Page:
But in recent years, the Peuhls have started to settle down, remaining in village, learning French and other local languages in the village even though they have their own language (Fufuldi), and sending their kids to school.  However, what they still live and breathe is animals.  While the well-off villager might own a bull or two for plowing fields, a couple donkeys for pulling carts, some goats or sheep, and a handful of chickens, the Peuhls have HERDS of animals.  As in hundreds of four-legged creatures that bring “traffic” (i.e. other donkey carts, kids on bicycles, mom’s walking with babies on their backs…etc.) to a halt as we wait for all the animals to lethargically cross the road with their “herdsman” trailing in the dust storm behind them.  The herdsmen are often just little boys ages 5-15 who weren’t lucky enough to get to go to school and are dressed in rags and probably carry a stick to hit the cows with and get to spend their whole day following the herd and leading it to water or other fresh sources of vegetation to eat….which sometimes means villagers’ corn fields…  But, in all seriousness, the herds of animals, quite seriously, are reminiscent of a scene from a John Wayne western movie!   The wild, wild west is alive and kicking, here in WEST Africa!

Anyways, speaking of Peuhls and herds of animals and dairy products (i.e. calabashes of milk), Molly opened a package of Velveeta cheese yesterday!  It was magical.  Thanks Molly’s parents!  And thank you, Kraft, for inventing one of the best things ever: fake cheese that tastes really good and melts and makes amazing American comfort food (like the mac-n-cheese we ate yesterday for lunch, or the grilled cheese sandwiches we made ourselves today!) and can be shipped to anywhere, even Burkina Faso without going bad.  And even if it does go bad, it’s still edible!   Yes, this is a fact.  We may or may not have given in to eating semi-questionable looking cheese when we made chili and quesadillas for Halloween.  According to the date on the package, it was definitely expired by a few months...but we opened it up anyways.  It had multiple weird colored spots on it, and its scent wasn’t quite like Velveeta normally is, nor was the taste quite up to par, but it still melted and still tasted pretty decent compared to many things we come across in Burkina.  So we decided to go with it, hoping it wouldn’t make us sick.  We cut off the weird spots, and then went crazy making cheese filled quesadillas.  We also made the tortillas ourselves, of course.  I don’t think I’ll ever go back to buying tortillas.  Homemade is definitely the way to go, even if it takes some time to roll out the little circles of dough…    Anyways, we each ate more than our share of questionable cheese that night, and no one got sick!  Hence, Velveeta does not go bad, and, as previously stated, is magical!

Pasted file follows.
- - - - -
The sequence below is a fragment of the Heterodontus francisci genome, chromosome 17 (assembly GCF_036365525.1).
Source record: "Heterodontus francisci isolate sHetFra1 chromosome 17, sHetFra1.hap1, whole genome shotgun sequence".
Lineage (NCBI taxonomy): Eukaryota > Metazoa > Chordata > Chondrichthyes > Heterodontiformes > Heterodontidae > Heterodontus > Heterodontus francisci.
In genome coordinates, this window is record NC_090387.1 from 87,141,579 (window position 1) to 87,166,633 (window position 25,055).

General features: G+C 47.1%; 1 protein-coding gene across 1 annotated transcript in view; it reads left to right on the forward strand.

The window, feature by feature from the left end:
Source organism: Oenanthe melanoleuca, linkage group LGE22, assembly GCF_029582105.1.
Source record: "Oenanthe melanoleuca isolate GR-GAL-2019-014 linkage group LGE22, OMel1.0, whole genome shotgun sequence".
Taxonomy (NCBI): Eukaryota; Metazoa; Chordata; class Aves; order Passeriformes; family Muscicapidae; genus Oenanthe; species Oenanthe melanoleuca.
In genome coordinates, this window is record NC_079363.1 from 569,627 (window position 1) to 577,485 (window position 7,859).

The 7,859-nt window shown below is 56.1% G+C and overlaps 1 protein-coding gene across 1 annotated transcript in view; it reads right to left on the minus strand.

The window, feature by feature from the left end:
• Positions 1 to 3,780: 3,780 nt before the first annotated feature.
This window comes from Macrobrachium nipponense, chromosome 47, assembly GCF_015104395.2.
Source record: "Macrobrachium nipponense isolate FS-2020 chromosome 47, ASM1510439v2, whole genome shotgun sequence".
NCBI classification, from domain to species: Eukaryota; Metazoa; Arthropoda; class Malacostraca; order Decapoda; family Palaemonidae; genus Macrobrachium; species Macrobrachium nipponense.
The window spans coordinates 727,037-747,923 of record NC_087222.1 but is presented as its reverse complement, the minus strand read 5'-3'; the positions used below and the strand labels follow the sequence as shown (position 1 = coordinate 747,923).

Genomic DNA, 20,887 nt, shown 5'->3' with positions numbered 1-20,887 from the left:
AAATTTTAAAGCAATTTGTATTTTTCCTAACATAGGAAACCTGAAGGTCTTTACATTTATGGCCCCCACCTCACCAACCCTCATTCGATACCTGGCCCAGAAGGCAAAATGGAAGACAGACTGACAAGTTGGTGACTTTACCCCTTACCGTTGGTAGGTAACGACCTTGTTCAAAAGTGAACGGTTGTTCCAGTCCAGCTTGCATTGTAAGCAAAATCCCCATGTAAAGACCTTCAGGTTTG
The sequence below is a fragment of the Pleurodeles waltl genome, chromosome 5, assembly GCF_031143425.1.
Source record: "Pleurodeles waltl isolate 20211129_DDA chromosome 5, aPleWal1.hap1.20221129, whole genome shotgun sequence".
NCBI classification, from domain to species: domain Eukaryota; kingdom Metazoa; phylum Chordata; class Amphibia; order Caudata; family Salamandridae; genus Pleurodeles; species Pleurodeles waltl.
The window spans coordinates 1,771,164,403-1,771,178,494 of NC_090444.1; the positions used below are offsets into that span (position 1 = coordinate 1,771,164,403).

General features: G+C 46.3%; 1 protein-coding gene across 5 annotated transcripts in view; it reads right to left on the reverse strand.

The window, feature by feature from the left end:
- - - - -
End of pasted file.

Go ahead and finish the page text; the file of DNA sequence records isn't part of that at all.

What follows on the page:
One of the feasts Molly and I were able to make possible due to the lovely items sent in Molly's care package: Fritos and velveeta cheese.  Molly likes to call this tasty creation "Chili cheese pie" and the chili was delicious -- with local beans and rice in it, along with a few random things like gumbo (okra) and eggplant.  

P.S.  Anyone and everyone is always welcome to send me Velveeta cheese and/or any other cheese-like tasty edible item!